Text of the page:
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Jennifer Young - Building a Snug Sculpture for Satellites
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Although many people think putting thermal blankets on spacecraft is as simple as wrapping a present, thermal blanket technician Jennifer Young views the process more like building a sculpture or a costume.

Name: Jennifer Young
Title: Engineering (Thermal Blanket) Technician
Organization She Works For: Code 540, Thermal Systems Support Office, Mechanical Systems Division, Applied Engineering and Technology Directorate
Years at Goddard: 4 1/2
Years at Current Position: 4 1/2

What do you do and what is most interesting about your role here at Goddard?

I make thermal blankets to insulate instruments and spacecraft from the harsh environment of space. Nothing goes up without our blankets!

It is exciting to see everything come together starting with the template, the test blanket, and finally the flight blankets. Some people think that putting on blankets is just like wrapping a present, but it is a lot more involved than that! I especially enjoy working on final closeouts at the launch sites. Sometimes after a test, a harness is removed and we have to immediately close up the opening.

What makes a good leader? What makes a good team player?

A good leader balances and juggles the work to use everyone’s strengths. A good team player is always willing to help whenever needed.
Jennifer Young in the blanket lab› Larger image
Jennifer Young in the blanket lab. Credit: NASA

What is unique about you?

I have a Bachelor of Fine Arts with a major in fiber from the Maryland Institute College of Art. I made sculptures out of an assortment of fabrics and fibers based on garment construction and related concepts. After graduation, I was the “first hand” or task delegator in the costume shop for the Utah Festival Opera Company. I made the Countess’ wedding gown and the Count’s wedding attire for “The Marriage of Figaro” along with several other costumes. I then became the costume designer for Bosma Dance and City Dance Ensemble, two modern dance companies, for which I designed and created nontraditional costumes. I enjoyed when my costumes became a significant part of the choreography. One time I designed tent-like dresses with hoops in the hems that dancers used as shelters for a performance entitled “Shelter.” Another time I knitted a dress that the dancers unraveled on the stage as part of the choreography. My costume designs were on stage at The Kennedy Center for the Performing Arts for the premiere of “The Jungle Books.”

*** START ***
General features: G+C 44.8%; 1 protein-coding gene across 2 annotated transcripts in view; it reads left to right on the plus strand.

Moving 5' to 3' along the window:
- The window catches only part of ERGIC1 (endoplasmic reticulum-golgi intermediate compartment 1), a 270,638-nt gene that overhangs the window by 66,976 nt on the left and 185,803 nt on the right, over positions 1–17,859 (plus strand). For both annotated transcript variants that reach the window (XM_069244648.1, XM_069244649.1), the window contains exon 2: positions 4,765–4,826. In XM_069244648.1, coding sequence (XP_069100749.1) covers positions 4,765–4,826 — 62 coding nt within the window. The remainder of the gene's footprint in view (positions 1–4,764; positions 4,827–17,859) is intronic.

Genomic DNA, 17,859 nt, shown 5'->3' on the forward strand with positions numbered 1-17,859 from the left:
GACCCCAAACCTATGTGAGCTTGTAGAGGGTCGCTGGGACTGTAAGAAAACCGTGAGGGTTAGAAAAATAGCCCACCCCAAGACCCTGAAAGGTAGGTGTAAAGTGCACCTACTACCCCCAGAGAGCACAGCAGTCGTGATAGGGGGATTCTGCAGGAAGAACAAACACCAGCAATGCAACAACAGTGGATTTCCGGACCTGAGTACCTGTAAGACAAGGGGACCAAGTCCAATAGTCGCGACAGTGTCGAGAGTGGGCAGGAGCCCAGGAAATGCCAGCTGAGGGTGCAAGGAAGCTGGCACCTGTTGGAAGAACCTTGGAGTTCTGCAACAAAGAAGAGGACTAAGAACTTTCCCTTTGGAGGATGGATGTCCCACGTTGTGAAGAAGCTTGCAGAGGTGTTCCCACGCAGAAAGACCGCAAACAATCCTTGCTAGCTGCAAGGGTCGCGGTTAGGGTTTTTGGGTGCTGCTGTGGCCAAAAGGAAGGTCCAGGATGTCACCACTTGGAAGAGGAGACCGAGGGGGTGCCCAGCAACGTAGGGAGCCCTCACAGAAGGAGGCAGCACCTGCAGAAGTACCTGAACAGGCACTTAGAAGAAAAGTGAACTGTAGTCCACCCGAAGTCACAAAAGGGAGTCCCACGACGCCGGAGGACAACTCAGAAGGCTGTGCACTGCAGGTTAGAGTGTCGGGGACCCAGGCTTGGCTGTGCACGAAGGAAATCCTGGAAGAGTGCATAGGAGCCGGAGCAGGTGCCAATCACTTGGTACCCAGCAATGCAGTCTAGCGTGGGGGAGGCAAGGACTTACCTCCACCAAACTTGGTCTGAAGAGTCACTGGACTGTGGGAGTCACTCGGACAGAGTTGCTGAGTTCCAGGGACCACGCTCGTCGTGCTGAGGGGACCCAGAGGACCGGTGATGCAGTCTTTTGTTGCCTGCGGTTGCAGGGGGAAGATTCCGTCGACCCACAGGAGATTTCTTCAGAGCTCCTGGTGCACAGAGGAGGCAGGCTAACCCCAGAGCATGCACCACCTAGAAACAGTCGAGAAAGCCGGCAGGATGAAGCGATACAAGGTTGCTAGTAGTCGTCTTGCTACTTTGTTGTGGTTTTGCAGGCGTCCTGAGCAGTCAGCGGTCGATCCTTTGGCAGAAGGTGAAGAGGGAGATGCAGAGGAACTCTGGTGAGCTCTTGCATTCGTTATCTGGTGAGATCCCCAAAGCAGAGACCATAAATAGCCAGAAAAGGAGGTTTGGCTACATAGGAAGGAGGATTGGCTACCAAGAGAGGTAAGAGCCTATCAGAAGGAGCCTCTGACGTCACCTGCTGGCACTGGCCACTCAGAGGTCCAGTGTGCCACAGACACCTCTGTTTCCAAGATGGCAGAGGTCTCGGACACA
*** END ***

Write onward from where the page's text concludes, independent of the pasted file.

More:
I basically stumbled across my current job. I never imagined I would be working for NASA Goddard but my background is very well suited for this work. There is no school for making blankets, but knowing how to make patterns and templates is the best background you could have. Plus, being a sculptor gives me a good sense of working in three dimensions. I think of the blankets as clothing that is custom fit to the form of the underlying instrument. The film used for most blankets behaves like fabric.

What do you enjoy most about working at Goddard?

I like projects that have an end and a final product whether they are actual sculptures or thermal blankets. It gives me a sense of satisfaction and completion.

If you weren’t in your current profession, what would you be doing?

I would be designing and creating costumes again.

What makes working in the blanket lab so special for you?

I enjoy interacting with the team of engineers and technicians because it is like a production. All the different parts come together to make a final product which, in this case, is a spacecraft. The same teamwork is involved in putting on an opera or dance performance. From my perspective, the final performance is the launch because at that point my work is complete!

The above slideshow displays some of the costumes Jennifer has fashioned. The initial images show the wedding gown and other gowns for the opera “The Marriage of Figaro." The next image is from the show "Shelter" followed by one from a Bosma Dance and City Dance Ensemble production. The final costume image is of a wedding dress made entirely of paper. The last image shows Jennifer working at her sewing machine.

Is there something surprising about you, your hobbies, interests, activities outside of work that people do not generally know?

I sew for myself and sometimes for others. I recently made a Renaissance Festival costume for myself and taught a few of my friends how to make theirs. I have also made several wedding gowns for clients. Dealing with brides can be difficult but also very rewarding when they have their final fitting. Seeing them walk down the aisle in one of my custom pieces makes it all worthwhile.

What is your “six word memoir”?

Create inspire reveal beauty art life.

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Elizabeth M. Jarrell
NASA's Goddard Space Flight Center, Greenbelt, Md.